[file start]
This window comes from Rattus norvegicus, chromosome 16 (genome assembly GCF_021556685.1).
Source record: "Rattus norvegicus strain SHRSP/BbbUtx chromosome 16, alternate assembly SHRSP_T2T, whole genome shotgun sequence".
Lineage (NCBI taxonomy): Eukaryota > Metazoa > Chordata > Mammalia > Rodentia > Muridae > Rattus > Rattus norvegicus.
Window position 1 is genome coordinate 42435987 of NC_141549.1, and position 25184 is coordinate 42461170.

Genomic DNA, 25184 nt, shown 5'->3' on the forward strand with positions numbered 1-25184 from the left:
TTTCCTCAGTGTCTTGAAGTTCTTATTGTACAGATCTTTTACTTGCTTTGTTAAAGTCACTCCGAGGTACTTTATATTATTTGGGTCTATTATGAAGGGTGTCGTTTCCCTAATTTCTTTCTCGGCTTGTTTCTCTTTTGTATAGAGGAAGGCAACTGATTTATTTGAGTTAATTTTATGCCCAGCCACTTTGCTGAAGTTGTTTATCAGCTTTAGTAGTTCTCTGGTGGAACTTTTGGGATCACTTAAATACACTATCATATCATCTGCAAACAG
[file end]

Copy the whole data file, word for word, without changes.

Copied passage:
This window comes from Rattus norvegicus, chromosome 16 (genome assembly GCF_021556685.1).
Source record: "Rattus norvegicus strain SHRSP/BbbUtx chromosome 16, alternate assembly SHRSP_T2T, whole genome shotgun sequence".
Lineage (NCBI taxonomy): Eukaryota > Metazoa > Chordata > Mammalia > Rodentia > Muridae > Rattus > Rattus norvegicus.
Window position 1 is genome coordinate 42435987 of NC_141549.1, and position 25184 is coordinate 42461170.

Genomic DNA, 25184 nt, shown 5'->3' on the forward strand with positions numbered 1-25184 from the left:
TTTCCTCAGTGTCTTGAAGTTCTTATTGTACAGATCTTTTACTTGCTTTGTTAAAGTCACTCCGAGGTACTTTATATTATTTGGGTCTATTATGAAGGGTGTCGTTTCCCTAATTTCTTTCTCGGCTTGTTTCTCTTTTGTATAGAGGAAGGCAACTGATTTATTTGAGTTAATTTTATGCCCAGCCACTTTGCTGAAGTTGTTTATCAGCTTTAGTAGTTCTCTGGTGGAACTTTTGGGATCACTTAAATACACTATCATATCATCTGCAAACAG